Hebrew for Christians
Orach Chayim - the Path of Life

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Finding the Path of Life

Todi'eini Orach Chayim

by John J. Parsons

Psalm 16:11 (BHS)

Thou wilt show me the path of life: in thy presence is fullness of joy;
at thy right hand there are pleasures for evermore. (Psalm 16:11)

hat is more important than finding the "path of life?"

Consciously or not, every day billions of people all over the world are seeking that which will satisfy their heart's deepest longings for unending life, unbounded joy, and abiding pleasure. As C.S. Lewis pointed out, this ultimate longing is a "message" from another world.

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Many people are seduced from heeding this message. Some believe that life consists of a series of sensual pleasures – eating, drinking, having sexual relations, etc., while others attempt to "lose themselves" in various kinds of entertainment. However, such fleeting moments of pleasure invariably cause an inward fragmentation of the soul, thereby weakening the will and inducing a state of forgetfulness regarding the deepest needs of life.


Others are deluded into attempting to find life by means of creating a "legacy" for themselves. To earn respect, to experience fame, or to be heroically remembered is considered the path of life. However, as Shakespeare poignantly reminds us, human history is at best a "tale told by an idiot, full of sound and fury, signifying nothing."


Still others hope to find life through various placating religious rituals and practices.  In Orthodox Judaism, for example, the Orach Chayim is a handbook that meticulously provides a set of rules and regulations (halakhah) regarding sleeping, waking, wearing clothes, reciting blessings, observing Sabbath and the holidays, and so on. The path of life, according to the religionist, is the performance of various ritual acts in order to win God's approval and blessing.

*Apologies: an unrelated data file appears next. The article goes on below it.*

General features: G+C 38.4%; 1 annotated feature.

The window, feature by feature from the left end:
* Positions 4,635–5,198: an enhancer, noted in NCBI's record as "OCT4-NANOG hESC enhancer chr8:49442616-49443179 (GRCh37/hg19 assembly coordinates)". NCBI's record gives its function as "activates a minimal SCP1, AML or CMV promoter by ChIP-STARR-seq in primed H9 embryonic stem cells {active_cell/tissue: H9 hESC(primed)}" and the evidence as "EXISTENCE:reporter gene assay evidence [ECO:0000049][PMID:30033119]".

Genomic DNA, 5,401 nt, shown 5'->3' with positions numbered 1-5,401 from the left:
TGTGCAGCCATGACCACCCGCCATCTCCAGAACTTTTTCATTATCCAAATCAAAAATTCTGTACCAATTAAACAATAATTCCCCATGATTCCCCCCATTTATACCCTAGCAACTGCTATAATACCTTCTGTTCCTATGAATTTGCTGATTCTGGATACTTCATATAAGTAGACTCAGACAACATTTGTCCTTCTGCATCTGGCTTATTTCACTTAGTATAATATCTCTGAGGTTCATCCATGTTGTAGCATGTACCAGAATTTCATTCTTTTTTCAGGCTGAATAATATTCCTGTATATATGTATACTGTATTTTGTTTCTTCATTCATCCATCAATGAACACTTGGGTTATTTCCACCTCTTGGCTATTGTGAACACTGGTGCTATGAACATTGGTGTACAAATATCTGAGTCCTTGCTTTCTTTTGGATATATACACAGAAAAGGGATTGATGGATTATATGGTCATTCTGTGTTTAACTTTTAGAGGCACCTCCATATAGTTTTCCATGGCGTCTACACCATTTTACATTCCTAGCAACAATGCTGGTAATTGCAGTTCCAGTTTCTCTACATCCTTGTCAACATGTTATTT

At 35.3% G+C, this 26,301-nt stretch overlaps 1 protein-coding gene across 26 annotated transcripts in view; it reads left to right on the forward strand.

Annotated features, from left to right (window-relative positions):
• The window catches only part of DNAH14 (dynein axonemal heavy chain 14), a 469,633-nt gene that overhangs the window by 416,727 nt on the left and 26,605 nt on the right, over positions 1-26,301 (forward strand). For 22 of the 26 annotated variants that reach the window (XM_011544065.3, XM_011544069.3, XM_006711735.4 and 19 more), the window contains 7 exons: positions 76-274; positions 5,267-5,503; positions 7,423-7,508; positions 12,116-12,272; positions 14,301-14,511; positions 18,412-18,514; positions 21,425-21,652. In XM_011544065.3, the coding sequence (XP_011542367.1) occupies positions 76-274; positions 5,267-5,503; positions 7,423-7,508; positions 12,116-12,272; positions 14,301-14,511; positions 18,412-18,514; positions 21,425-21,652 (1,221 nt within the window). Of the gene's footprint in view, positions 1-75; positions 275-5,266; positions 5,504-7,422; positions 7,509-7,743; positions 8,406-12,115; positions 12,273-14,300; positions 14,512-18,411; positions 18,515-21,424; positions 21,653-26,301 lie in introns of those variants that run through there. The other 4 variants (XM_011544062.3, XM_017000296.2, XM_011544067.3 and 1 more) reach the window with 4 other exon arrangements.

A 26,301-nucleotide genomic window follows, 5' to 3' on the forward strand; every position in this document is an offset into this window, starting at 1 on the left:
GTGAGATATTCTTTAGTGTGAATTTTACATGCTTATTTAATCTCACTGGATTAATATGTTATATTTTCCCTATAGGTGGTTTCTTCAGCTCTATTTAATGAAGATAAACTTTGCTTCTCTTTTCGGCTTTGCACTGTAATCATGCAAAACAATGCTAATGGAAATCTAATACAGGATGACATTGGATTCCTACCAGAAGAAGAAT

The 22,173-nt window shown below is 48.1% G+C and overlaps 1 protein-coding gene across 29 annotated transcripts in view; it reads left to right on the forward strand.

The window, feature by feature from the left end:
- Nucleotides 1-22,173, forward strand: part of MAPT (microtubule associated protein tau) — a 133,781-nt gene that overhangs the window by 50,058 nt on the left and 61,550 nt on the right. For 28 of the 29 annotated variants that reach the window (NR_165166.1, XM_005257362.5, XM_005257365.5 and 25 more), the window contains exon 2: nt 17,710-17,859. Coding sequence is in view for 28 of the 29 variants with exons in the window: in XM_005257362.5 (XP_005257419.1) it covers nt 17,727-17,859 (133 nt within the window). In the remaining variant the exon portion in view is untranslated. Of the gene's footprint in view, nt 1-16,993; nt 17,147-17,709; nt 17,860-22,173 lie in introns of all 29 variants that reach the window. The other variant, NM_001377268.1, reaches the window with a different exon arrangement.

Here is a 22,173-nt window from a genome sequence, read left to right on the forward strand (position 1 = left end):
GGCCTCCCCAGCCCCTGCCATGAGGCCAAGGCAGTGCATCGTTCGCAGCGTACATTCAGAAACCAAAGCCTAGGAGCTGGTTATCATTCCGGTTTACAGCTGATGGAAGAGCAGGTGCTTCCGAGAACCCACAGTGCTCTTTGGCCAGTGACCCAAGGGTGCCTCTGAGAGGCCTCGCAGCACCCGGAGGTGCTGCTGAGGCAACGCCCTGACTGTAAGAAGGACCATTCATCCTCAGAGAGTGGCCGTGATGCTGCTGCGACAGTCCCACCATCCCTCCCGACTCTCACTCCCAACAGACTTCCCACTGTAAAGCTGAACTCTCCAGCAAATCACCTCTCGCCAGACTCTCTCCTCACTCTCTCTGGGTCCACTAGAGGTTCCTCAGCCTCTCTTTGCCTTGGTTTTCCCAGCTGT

Now let's look at our verse. Notice that the Hebrew verb todieini is the Hiphil form of yada' (to know) and could better be translated "you will cause me to know," indicating that God is active in the knowing process. Here King David, despite the anxiety he felt regarding death, voiced his trust that God's love would personally intervene to deliver him from the prospect of physical corruption in the grave (v10).

From the New Testament, we know that this verse ultimately refers not to David (who eventually died), but to the Messiah Jesus, the greater Son of David (Mark 12:35-6,
Psalm 110:1
). Peter cited this verse on the day of Pentecost (Acts 2:25-28), as did Paul at Antioch (Acts 13:35-37). Despite the grisly prospect of the crucifixion, Jesus trusted that God, by raising him from the dead, would not allow him to suffer corruption (Matt. 16:21).

Interestingly, the word netzach ("forever") denotes both "victory" and "eternity," and reveals that Jesus' resurrection provides the everlasting victory over the sting of death itself.  Jesus is forever enthroned at the very side of the Majesty on High as the Key Holder to life and death (Rev. 1:18).

The ultimate longing we have in our hearts is really a message from God – to come to Him to have our deepest needs met. The true orach chayim is only found in a personal, trusting relationship with the resurrected Savior - Yeshua the Messiah (John 14:6). When we receive the message of His gracious love, our heart's deepest longings will be truly satisfied. We will experience fullness of joy in God's loving presence, and we will enjoy abiding pleasures in our communion with God.


Psalm 16:11 (BHS) transliteration

todi'eini orach chayim, sova semichot
et-paneykha, ne'imot biminkha netzach.

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